It’s no secret that most people cringe when they hear the words, “let’s have a meeting.” Most meetings are awful.
When I first took the helm of our third-generation family business, I ran some pretty awful meetings. I knew I had to get the team on the same page with everything that was happening on a day-to-day basis, so I scheduled the leadership team to meet for 2-3 hours every other week.
Truth be told, I dreaded meeting days because I knew it would mean several hours of preparing the agenda, along with numerous charts and graphs as backup (I was a whiz at Excel and could slice and dice data hundreds of different ways).
We were scheduled to meet on Wednesdays, but something always seemed to come up—an important sales meeting, an operational firefight, or a key team member that double-booked themselves. As a result, we’d attempt to change the day and time of the meeting so everyone could make it. I wasted countless hours just trying to get everyone there at the same time!
We’d rarely start on time—someone would always be late (and sometimes it was me…after all I’m greek, and Greeks operate on “Greek Time”). And let’s face it, my meetings never ended on time. I felt like it was an act of God just to get everyone together at the same time, so I wanted to make sure we got through everything. Yes, everything.
I wish I knew then what I know now.
EOS makes it possible to focus your leadership team on the most important use of everyone’s time each week. The solution is baked into weekly Level 10 Meetings, along with five simple rules to running great meetings.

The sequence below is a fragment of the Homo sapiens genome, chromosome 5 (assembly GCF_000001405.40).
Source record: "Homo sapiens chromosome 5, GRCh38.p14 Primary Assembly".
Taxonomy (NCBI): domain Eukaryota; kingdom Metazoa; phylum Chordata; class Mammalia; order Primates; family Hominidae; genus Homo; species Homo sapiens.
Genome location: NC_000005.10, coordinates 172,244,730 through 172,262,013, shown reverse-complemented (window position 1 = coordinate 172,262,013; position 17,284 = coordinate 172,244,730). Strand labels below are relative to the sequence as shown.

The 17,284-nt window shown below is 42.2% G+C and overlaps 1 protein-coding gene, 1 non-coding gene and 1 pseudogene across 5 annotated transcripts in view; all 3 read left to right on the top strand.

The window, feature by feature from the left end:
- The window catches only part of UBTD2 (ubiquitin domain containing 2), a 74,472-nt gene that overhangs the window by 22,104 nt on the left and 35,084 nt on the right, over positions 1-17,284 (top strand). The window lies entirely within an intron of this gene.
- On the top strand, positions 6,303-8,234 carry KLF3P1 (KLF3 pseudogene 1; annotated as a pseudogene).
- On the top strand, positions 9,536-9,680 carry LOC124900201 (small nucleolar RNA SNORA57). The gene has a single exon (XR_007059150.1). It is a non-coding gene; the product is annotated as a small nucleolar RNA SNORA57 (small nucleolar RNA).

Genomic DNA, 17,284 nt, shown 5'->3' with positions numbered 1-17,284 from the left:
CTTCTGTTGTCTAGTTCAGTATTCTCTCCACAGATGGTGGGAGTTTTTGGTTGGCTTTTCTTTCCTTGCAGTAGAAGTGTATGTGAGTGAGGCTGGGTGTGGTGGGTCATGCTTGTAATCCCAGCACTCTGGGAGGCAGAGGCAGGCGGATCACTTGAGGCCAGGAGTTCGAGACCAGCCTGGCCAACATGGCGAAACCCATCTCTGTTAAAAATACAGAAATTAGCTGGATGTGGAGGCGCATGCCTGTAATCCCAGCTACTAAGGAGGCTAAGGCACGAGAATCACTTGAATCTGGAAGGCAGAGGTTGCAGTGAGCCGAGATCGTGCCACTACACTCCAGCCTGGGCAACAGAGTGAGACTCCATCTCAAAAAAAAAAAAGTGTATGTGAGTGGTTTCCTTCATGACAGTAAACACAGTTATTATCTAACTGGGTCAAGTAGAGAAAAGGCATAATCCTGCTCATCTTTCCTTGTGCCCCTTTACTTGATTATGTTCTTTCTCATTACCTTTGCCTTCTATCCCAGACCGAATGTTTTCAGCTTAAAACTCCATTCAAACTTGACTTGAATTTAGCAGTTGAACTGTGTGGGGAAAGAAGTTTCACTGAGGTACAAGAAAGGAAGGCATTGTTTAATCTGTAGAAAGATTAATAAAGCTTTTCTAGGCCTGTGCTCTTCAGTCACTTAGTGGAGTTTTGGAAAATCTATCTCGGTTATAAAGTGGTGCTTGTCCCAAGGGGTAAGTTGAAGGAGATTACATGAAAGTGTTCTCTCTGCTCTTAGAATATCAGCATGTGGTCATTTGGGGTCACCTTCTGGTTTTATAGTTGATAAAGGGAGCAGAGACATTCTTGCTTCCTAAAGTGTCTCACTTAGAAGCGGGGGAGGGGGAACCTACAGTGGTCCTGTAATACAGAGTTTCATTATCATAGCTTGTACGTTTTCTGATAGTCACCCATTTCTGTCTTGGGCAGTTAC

5 Points That Make a Huge Difference in Running Effective Meetings
1) Same Agenda. Use the same agenda each week. The Level 10 Meeting agenda is simple and effective. It saves time because you won’t need to create a new agenda each week.
2) Same day. Pick a day of the week, and stick to it. If someone is on vacation, the meeting must still go on—don’t change it!
3) Same time. Set your meeting as a recurring appointment in your calendar as well as the rest of your team’s. If your meeting is 9:00-10:30 a.m. every Monday, make sure it’s blocked out on everyone’s calendar every Monday, forever. Plan everything else around this meeting time and treat it with the highest level of importance. Plan customer meetings around this time block.
4) Start on time. You’re paying your team to be there—eliminate frustrations, wasted time, and wasted money from people waiting around for the meeting to begin. All of our clients subscribe to Vince Lombardi’s rule: “Early is on time, on time is late.” Plan to arrive at least five minutes early every week for your meetings.
5) End on time. There is nothing more frustrating than a meeting that never ends. By not ending on time, you’re creating a domino effect for everyone else in the room, potentially throwing off their entire day. Protect your team’s time and give them confidence that they can plan activities right after your stated end time.
If I had known about these five simple rules to running great meetings, our team would have been more productive, and would have gotten more done in less time. And now I feel sorry for putting everyone in our family business through that mess! I can only imagine how much they must have dreaded those meetings. Please learn from my mistakes!
Stay tuned for my next post to find out how to effectively manage the overwhelming 14-page list of issues that I tried to tackle in our family business meetings!